Myths and Facts About Childhood Sexual Abuse

Myth: Childhood sexual abuse is uncommon.

Fact: Before the age of eighteen, at least one in six girls and at least one in twenty boys are sexually abused.


Myth: Children are sexually abused by strangers.

Fact: Most children are sexually abused by someone they trust and know, such as a family member.


Myth: Most children seek help and tell adults about their sexual abuse.

Fact: Most children are threatened by the perpetrator to not tell so they do not.  For those who do tell an adult, they are usually scolded or not believed.


Myth: Childhood sexual abuse only occurs in low socio-economic communities and communities of color.

Fact: Childhood sexual abuse occurs in all communities or socioeconomic status.  The stereotypes about "hillbillies" engaging in incest is a classist stereotype.  The only group of children that is twice as likely to be abused as other children are those with disabilities.  Race, class, and economic status are not correlated with childhood sexual abuse.


Myth: Child molesters and pedophiles are easy to spot because they look creepy.

Fact: Child molesters and pedophiles do not have certain characteristics different from the general public.  They come from all ethnicities, classes, and professional backgrounds.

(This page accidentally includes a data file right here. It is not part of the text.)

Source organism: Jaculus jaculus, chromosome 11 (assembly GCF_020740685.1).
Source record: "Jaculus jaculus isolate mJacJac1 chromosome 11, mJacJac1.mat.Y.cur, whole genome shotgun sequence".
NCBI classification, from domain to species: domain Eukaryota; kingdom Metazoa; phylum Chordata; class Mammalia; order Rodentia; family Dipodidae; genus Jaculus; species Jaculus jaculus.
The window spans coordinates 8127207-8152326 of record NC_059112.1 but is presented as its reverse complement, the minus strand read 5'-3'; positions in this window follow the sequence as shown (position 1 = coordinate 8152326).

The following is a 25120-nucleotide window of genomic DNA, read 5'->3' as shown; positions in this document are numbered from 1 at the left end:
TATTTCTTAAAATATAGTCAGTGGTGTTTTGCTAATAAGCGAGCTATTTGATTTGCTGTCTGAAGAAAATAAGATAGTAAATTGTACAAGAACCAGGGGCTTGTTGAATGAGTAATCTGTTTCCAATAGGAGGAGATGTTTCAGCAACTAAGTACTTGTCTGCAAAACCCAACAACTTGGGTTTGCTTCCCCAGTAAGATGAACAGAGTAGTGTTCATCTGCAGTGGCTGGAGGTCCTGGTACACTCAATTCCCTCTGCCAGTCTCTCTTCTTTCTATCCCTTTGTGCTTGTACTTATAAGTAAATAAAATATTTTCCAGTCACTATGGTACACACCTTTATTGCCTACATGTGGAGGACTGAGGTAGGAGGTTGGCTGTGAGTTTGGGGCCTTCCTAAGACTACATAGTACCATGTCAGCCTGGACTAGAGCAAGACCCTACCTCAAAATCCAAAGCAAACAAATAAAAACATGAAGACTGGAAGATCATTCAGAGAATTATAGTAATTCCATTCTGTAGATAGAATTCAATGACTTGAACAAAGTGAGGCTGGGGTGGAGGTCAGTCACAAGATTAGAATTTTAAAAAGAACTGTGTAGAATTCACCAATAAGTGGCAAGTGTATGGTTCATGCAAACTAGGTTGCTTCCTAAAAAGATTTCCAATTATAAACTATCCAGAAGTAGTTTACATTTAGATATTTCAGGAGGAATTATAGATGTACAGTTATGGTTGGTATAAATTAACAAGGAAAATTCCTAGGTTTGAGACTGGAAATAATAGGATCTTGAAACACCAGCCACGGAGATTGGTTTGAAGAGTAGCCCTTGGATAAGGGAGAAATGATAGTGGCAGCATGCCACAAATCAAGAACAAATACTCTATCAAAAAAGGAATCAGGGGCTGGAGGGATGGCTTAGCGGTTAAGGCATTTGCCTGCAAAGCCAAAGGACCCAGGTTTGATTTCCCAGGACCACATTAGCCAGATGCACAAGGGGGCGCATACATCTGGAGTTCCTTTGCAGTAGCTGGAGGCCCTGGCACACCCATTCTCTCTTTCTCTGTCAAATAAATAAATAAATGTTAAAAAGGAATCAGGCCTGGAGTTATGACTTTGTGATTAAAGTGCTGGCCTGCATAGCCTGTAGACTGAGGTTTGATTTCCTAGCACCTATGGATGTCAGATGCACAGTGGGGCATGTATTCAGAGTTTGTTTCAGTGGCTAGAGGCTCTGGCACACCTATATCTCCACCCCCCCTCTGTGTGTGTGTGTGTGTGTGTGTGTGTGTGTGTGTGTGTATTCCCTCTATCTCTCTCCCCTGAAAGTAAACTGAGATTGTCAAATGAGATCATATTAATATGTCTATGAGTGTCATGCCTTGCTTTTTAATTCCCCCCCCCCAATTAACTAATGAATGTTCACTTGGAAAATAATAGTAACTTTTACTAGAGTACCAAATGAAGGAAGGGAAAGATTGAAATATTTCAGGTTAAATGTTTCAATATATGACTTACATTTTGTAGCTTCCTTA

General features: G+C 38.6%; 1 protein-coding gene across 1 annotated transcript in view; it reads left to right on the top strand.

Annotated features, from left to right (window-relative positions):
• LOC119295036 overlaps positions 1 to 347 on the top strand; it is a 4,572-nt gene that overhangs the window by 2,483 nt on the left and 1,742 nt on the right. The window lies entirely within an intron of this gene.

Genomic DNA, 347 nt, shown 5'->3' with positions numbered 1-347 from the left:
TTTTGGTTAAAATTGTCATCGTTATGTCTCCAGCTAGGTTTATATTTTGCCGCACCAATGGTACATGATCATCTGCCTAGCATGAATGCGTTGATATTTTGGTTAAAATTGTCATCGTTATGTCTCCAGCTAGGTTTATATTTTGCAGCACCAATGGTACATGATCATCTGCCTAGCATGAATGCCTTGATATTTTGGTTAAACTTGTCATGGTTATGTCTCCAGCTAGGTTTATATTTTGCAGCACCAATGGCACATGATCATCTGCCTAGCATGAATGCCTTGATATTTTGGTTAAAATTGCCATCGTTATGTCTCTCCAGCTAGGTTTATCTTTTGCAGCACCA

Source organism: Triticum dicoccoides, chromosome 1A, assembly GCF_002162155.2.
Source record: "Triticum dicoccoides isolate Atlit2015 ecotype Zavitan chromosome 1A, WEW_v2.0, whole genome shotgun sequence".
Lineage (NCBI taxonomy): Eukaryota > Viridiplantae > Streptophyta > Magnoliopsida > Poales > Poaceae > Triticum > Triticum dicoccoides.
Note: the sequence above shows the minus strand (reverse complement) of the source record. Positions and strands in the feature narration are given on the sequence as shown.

Myth: Women do not sexually abuse children.

Fact: Although men make up the majority of child sexual abuse offenders, women also sexually abuse children.

Myth: All adult survivors of child sexual abuse experience many problems and are emotional messes.  If they are not, then the abuse must not have been that bad.

Fact: Although adult survivors can be underachievers, struggled in school, and engaged in "bad" activities, others were also high achievers and "good" kids.  Many differ in their coping mechanisms, leading them to be very different kinds of people.


Myth: All adult survivors of child sexual abuse should confront their perpetrators.

Fact: Confronting a perpetrator should be the survivor's choice.  Some may wish to in order to receive closure, whereas others do not believe a confrontation would help them in their health, safety, and recovery.


Myth: A survivor of child sexual abuse needs to forgive their perpetrator to actually feel healed.

Fact: Survivors do not  need to "forgive and forget" their perpetrator and the experience.  Neither is essential for their healing process.  Forcing a survivor to "forgive and forget" can excuse the perpetrator's actions and diminish their responsibility.  Accountability is an essential piece of any forgiveness process.

Last Updated 04 June 2012.

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